Occasions like the Queen’s Platinum Jubilee are a prime opportunity for brands to lean into popular culture and increase share of voice. While many marketers rely on clever and tactical comms, KFC flexed all four marketing Ps to drive impact, says Ritchie Mehta, CEO at School of Marketing.
It was a truly historic moment. 70 years in Britain’s most high-profile job, was certainly worth all the celebrations it received. Whether you are a royalist or not, I’m sure you would agree that we all couldn’t help but get into high spirits as we rolled out the red carpet for the Queen’s Platinum Jubilee weekend earlier this summer.
And as we turned ‘eyes right’ during the flypast, it would have been impossible not to have noticed the many brands out in full swing to make sure they didn’t miss a drum beat of the action.
They surely would not waste an opportunity to hoist their flag and give a royal salute to mark the occasion. After all, these are moments we live for, it’s classic marketing; be part of the popular conversation, have a (hopefully, novel) voice to increase your share of voice.
But to see this event, or any like it (if you’re thinking ahead), as merely an opportunity to play with brand cues, engage in a bit of humorous social posting or indulge in free promotions, is to really miss the point. In a twist to the Winston Churchill quote, I say ‘never waste a good occasion’ to turn tactics to transformative marketing.
Amidst all the noise, in this nationwide bash, one brand really stood out to me, the upper crust so to speak, in seizing the moment. And that is none other than… (trumpets please)… the king of chicken, KFC.
Now, perhaps an unusual choice but bite beneath the surface and you will uncover a strategic plan to be proud of as a marketer. Let me explain.
Like many a tale of triumph, the story starts long before the strategy is ever revealed. For years now, the fast food industry has been fighting against a new kind of competitor; the premium semi-fast casual dining segment. With its ‘healthier’ claims, enhanced in-dining experience mixed with the same levels of convenience, it has been giving traditional fast food players a run for their money (and margin). Cut to the current day and add in rising food costs and inflation, and you can see why brands like KFC would be looking to follow suit and go premium.
Like all good plans, timing is everything and what better time to signal ‘premium’ than the Queen’s Jubilee. A master stroke that has been executed by KFC to the tee at the tea party of the century. Here are some of my key take-aways on how they used the marketing mix to make a lasting impact:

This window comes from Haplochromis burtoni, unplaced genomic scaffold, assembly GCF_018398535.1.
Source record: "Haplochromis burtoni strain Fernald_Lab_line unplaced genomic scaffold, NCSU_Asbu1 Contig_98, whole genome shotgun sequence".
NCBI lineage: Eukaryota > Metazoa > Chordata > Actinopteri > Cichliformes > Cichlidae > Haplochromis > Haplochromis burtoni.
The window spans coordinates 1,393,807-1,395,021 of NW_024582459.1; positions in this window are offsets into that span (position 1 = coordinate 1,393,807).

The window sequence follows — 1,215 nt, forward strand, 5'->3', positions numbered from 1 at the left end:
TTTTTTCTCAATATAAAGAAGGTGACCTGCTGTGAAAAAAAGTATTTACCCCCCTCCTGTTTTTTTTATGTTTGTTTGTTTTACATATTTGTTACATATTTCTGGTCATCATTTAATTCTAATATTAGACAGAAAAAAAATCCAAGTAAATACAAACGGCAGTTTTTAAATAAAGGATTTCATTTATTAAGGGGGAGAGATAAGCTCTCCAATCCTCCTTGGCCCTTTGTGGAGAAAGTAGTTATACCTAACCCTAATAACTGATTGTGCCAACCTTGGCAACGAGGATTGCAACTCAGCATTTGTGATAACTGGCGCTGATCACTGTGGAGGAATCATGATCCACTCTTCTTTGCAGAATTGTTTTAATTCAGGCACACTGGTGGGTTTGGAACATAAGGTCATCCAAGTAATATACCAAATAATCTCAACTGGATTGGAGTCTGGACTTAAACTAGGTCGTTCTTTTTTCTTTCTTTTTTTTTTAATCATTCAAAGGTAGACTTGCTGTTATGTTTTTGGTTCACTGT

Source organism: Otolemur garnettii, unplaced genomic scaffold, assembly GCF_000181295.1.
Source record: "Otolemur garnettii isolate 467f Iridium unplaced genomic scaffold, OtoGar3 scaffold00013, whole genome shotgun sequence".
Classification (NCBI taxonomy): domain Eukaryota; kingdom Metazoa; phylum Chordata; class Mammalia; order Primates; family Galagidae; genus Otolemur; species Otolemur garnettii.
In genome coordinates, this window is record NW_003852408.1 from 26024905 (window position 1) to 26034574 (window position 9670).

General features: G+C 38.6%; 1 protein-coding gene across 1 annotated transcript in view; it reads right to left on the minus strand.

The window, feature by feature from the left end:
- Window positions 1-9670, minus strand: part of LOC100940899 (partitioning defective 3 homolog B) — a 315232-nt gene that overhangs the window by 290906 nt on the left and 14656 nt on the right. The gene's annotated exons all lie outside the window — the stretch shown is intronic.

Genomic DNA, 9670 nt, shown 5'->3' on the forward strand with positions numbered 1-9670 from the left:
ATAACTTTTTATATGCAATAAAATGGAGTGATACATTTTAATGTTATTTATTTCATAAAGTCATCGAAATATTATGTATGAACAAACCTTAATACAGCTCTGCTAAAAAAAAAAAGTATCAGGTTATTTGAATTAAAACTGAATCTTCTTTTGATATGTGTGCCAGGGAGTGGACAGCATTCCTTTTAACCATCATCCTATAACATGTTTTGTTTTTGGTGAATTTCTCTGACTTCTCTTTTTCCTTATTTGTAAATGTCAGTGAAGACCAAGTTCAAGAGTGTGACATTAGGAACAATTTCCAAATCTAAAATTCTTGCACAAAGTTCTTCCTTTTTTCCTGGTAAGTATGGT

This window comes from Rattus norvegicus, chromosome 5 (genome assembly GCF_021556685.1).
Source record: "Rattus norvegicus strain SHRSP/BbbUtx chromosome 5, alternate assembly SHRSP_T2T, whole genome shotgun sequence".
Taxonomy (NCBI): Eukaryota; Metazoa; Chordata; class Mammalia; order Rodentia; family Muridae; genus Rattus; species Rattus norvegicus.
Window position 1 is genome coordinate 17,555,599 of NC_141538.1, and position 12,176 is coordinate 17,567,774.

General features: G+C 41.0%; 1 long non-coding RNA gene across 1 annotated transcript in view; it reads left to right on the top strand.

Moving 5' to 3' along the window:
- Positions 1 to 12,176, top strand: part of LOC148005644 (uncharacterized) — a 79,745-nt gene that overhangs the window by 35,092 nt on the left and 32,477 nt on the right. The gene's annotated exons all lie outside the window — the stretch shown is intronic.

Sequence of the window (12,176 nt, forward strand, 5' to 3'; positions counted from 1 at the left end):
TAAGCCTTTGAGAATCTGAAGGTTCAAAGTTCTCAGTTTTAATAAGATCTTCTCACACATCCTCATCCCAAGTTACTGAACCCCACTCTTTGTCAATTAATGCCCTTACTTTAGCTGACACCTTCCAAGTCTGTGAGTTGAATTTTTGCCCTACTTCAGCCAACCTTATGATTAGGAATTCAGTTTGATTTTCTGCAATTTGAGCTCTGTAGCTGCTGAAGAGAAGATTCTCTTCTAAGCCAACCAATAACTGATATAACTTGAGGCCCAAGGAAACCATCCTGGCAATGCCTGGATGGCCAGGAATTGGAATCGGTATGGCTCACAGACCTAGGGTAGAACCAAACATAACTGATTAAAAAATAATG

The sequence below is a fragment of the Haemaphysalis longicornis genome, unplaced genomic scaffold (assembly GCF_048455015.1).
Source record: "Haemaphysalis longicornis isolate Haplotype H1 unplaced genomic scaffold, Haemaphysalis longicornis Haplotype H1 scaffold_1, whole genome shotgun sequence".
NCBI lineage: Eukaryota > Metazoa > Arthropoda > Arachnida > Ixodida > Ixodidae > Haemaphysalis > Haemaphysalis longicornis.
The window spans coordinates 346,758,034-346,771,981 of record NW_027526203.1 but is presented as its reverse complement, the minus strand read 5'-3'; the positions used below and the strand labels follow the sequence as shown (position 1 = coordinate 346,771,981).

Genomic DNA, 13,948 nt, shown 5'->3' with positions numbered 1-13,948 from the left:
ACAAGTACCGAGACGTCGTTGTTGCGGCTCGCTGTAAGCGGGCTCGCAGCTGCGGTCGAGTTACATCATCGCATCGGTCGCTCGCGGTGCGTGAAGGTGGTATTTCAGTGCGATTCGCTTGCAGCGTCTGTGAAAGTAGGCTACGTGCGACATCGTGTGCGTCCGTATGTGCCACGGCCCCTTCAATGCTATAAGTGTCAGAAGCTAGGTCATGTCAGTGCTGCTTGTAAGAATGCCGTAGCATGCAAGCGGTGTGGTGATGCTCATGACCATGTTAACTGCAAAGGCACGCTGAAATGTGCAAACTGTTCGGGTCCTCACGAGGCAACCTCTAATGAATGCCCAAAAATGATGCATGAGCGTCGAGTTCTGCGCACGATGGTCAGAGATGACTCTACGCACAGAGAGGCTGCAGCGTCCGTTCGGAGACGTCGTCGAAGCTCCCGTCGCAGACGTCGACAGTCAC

Product and pricing approach
What better way to launch a new product then in honour of Her Majesty? If it’s fit for the Queen, it’s fit for everybody else, I’d say. So on that high note, KFC introduced their new, limited edition premium offering: the Coronation Chicken Tower Burger, coming in at a whopping £6.99, if ordered on Deliveroo.
The price is important as it signals a move upwards; strategically wedged between their current positioning and others in semi-fast casual dining space such as Five Guys or Shake Shack, making it very appetising. So much so, it’s likely to have taken a bite out of the competition’s lunch on a seminal weekend for so many.
The next consideration is the product’s name, particularly the inclusion of the term ‘coronation’. For starters, it really zings ‘high-end’ whilst creating a clear link to the occasion. And, if you want people to feel good things about your brand and product, what better way than to ‘share’ a feel-good moment with them to build positive mental and taste associations.
Not to mention that it just so happens that the term has also had a huge uplift in search volumes around this time, giving the burger a little additional SEO sizzle.
Reinforced by selective distribution
To add to the air of exclusivity, they opted for a rather tasteful distribution approach. You see, the burger was only available in 11 outlets across the UK (at locations that were symbolic of the monarchy, no less) and for a very limited time. This plays into the principle of scarcity, whilst reinforcing their positioning and likely to have been quick and cost effective to implement!
The approach embodies a ‘test and learn’ methodology. Low risk compared to a national roll-out and a focus on effective delivery distribution where it’s easier to manage variability in demand. In addition, this method would have also allowed them to analyse real-time sales and preference data efficiently and at scale.
Bang for their buck
Finally, they announced this new arrival with great fanfare with a few lucky people winning a royal delivery fit for the Queen. This created real novelty value and a buzz to the entire campaign that will live on beyond the moment.
Intrigue and curiosity are key ingredients in interrupting and individual’s buying patterns and getting them to try something different. This whole campaign really oozed in subtle behavioural techniques aimed at getting their audience to consider trying this new offering quickly!
In a world where many marketers are relegated to relying on clever and tactical comms to make an impact, it was clear that KFC was able to accomplish so much more through its ability to influence the entire marketing mix.
Hats off for such a stellar performance. It was a real beacon of the power of our industry that shone bright alongside the Queen’s that have been dotted around this wonderful nation, in celebration of this momentous occasion.